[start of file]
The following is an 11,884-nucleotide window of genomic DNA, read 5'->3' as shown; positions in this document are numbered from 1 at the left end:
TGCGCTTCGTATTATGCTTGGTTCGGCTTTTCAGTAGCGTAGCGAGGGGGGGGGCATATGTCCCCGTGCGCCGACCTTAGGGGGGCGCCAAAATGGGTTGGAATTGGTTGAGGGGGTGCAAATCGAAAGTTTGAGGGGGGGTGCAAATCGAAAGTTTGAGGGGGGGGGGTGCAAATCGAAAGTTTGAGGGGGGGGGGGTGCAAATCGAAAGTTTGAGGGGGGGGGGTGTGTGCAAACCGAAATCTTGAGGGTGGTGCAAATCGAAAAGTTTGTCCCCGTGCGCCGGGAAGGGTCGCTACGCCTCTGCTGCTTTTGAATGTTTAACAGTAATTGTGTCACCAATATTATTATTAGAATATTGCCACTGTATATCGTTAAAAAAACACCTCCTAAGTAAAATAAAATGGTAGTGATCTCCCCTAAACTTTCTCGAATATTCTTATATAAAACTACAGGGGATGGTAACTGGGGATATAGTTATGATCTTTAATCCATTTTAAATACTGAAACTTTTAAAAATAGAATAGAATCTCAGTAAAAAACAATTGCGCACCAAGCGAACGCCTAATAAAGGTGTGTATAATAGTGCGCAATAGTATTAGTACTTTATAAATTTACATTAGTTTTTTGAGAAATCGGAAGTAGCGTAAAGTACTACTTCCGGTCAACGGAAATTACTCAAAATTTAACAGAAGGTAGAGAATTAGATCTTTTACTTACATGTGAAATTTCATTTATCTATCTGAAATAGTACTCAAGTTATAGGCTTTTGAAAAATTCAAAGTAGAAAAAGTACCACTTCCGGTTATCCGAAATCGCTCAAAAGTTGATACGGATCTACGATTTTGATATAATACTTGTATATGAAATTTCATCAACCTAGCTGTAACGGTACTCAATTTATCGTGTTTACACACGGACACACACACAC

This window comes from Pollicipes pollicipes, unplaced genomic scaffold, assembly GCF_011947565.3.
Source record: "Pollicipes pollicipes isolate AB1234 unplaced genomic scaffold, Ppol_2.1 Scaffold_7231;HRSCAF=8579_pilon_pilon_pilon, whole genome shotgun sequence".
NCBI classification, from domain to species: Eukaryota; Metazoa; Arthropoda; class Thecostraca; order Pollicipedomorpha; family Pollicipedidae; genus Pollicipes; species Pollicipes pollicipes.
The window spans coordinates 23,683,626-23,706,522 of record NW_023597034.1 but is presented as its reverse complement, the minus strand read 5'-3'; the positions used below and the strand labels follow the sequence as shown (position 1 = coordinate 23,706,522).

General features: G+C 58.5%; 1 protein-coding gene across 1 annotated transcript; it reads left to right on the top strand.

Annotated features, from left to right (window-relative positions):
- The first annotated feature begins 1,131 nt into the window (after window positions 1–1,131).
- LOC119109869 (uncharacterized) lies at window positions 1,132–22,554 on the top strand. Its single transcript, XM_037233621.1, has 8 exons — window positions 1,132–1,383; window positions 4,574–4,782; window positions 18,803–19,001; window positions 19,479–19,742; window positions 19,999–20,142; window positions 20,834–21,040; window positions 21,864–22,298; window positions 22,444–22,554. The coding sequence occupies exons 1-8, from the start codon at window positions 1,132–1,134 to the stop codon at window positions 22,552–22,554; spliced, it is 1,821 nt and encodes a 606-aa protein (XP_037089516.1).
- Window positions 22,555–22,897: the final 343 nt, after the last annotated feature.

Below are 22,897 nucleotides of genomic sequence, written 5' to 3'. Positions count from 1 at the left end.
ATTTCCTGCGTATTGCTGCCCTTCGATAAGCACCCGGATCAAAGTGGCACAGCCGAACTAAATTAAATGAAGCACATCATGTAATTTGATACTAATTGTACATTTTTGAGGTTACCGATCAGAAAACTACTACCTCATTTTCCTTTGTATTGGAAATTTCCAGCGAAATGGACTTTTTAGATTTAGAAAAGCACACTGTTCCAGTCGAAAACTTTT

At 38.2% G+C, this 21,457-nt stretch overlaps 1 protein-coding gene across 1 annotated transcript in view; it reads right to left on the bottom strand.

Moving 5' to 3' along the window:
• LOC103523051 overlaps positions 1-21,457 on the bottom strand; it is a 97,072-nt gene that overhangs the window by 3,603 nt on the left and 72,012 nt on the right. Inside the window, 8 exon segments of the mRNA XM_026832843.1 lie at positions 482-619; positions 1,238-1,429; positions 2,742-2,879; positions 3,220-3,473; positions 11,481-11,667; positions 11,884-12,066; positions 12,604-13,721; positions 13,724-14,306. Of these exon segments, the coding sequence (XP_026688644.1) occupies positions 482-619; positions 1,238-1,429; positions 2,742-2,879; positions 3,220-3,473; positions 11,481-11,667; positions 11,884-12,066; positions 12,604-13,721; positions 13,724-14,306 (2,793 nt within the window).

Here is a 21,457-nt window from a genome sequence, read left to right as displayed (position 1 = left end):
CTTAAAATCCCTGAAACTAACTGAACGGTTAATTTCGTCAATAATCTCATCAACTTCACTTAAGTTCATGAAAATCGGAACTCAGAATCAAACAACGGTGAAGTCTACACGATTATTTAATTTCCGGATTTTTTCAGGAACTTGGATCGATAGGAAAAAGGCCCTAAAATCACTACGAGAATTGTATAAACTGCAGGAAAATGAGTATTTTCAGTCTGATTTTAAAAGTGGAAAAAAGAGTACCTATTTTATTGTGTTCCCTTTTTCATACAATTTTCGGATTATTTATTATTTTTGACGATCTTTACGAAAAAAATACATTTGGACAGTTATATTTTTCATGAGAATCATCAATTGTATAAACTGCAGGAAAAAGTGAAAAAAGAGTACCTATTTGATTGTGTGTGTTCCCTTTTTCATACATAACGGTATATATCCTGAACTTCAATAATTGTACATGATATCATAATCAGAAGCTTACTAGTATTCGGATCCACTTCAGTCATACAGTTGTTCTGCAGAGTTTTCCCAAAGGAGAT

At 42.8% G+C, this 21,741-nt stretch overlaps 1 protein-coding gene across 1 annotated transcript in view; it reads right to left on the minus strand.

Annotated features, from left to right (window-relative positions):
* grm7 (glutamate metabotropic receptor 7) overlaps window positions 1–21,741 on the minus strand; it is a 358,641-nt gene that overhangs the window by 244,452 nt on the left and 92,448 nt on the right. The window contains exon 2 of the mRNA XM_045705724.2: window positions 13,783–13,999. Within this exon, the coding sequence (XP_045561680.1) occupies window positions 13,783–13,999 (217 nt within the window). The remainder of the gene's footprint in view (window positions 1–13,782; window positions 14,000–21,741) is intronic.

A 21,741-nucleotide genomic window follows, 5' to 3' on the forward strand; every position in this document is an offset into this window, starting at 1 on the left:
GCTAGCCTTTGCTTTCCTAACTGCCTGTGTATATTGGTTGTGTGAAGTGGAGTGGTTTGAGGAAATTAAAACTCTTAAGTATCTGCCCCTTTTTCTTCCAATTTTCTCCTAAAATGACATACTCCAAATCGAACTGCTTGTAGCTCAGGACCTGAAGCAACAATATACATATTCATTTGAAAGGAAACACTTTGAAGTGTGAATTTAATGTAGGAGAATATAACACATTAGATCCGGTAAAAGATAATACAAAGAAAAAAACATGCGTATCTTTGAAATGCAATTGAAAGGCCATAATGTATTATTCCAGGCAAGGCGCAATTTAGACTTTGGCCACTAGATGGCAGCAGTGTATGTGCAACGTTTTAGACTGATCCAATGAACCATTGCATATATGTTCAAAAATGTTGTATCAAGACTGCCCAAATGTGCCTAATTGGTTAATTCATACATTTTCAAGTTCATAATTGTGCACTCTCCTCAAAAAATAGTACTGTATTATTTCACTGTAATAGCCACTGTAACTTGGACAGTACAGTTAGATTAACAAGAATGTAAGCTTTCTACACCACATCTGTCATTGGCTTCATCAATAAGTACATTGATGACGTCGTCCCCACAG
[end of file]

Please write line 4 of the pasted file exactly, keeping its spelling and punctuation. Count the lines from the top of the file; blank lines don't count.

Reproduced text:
Source record: "Pollicipes pollicipes isolate AB1234 unplaced genomic scaffold, Ppol_2.1 Scaffold_7231;HRSCAF=8579_pilon_pilon_pilon, whole genome shotgun sequence".